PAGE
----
While increasing the efficiency of the GABA that’s already there is one solution, you can also try taking something to increase GABA production. Other amino acids can help with this; and some of them, like Glutamine and L-Theanine, have sleep benefits of their own.
Glutamine is not an essential amino acid, and is not mainly used as a sleep remedy.
Usual indications relate to improved immune system processes and healing; appetite, digestive health, and nutrition; and brain and muscle functions. Its varied uses make it one of the most abundant and common organic compounds found in the body. How does it work? In terms of sleep, we’ve already covered this earlier.
Apart from helping with the body’s general well-being, Glutamine helps with sleep because its effect on the brain is similar to L-Theanine; in that it increases focus and alertness and can have anti-depressive results. It is also a precursor to not only dopamine production—low levels of which have been associated with sleep disorders—but GABA production, as well.
You can find Glutamine in many kinds of food—beans, dairy, eggs, leafy greens, meat, and more—but often daily ingestion is not enough to supply your body with enough of this amino acid. This is because you typically require more of it when you’re under a lot of stress.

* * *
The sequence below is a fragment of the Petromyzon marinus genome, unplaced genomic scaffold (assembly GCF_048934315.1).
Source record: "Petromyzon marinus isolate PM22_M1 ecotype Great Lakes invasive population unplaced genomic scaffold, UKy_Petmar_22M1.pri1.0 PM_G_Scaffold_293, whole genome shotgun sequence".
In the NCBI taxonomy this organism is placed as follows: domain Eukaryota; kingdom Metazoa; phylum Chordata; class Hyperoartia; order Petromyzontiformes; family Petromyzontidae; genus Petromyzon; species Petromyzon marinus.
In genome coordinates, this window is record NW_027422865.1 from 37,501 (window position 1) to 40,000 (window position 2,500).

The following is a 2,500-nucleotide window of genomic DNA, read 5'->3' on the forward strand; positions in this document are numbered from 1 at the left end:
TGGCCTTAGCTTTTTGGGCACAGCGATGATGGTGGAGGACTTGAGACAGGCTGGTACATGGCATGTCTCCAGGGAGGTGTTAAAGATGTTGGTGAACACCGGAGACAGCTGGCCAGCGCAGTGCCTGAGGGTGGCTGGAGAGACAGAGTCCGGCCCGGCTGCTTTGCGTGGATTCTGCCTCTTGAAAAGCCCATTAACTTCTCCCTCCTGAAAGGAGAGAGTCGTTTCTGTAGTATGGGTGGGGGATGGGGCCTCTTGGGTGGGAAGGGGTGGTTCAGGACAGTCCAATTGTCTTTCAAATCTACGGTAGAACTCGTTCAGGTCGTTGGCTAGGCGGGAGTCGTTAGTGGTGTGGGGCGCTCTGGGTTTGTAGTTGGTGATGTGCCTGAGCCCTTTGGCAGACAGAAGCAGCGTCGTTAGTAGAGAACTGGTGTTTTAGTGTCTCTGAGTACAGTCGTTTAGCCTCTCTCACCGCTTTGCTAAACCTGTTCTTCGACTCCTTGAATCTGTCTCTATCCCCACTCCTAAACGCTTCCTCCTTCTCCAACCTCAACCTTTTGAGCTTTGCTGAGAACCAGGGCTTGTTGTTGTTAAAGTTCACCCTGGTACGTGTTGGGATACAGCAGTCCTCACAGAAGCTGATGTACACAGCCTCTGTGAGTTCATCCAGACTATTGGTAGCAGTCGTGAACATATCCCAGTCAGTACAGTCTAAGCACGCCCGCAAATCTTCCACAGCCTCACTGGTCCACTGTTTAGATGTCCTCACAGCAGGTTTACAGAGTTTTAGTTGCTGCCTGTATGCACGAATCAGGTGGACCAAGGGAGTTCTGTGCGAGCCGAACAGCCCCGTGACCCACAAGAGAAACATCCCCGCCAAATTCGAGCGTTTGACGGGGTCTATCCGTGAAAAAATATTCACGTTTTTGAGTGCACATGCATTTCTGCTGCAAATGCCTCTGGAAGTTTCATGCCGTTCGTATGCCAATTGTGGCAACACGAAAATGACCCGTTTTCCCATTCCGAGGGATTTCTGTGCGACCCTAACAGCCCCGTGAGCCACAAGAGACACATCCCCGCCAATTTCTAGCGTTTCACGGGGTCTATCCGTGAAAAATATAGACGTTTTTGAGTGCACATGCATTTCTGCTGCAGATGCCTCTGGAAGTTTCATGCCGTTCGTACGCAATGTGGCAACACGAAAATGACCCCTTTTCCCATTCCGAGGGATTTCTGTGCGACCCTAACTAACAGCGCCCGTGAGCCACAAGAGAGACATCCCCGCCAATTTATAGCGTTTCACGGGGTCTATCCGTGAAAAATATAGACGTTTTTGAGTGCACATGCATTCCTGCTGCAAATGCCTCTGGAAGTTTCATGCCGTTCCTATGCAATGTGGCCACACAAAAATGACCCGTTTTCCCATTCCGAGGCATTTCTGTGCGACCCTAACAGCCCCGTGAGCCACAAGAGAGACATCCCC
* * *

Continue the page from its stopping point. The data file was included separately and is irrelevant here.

You can take it in supplement form, too. An example of a natural sleep aids that includes Glutamine in its formulation is Natrol Sleep ‘N Restore.
It must be noted that there are negative sleep-related side effects associated with Glutamine; but both are rare. You may feel unusually fatigued, and you may experience sleeplessness. Typically these are dosage issues or the result of intake without medical supervision, which you should always have when exploring possible treatments like this.
This organic compound is more familiar to you than you think. It’s not one of the essential amino acids, and you may not even find it in what you eat very often, but it’s part of what makes green tea so effective as a refreshing and relaxing beverage.
L-Theanine is more often studied as remedy for anxiety, lack of focus, and restlessness; and yet it is a common sleep aid ingredient. Why? While sedative properties are important in order to induce sleep, relieving anxiety and stress—physical and emotional—helps when it comes to maintaining the state of slumber.
Sleep quality is important, too; deep, uninterrupted sleep is more restorative than a few hours of sleep in between midnight bathroom breaks and waking up because of pain or worries.
Because L-Theanine relaxes you without leaving you groggy, in dietary supplements it is sometimes used to balance out a formulation and soften the impact of potent herbs and hormones. An example of a natural sleep aid that includes L-Theanine in their formulation is ORB Sleep Complex.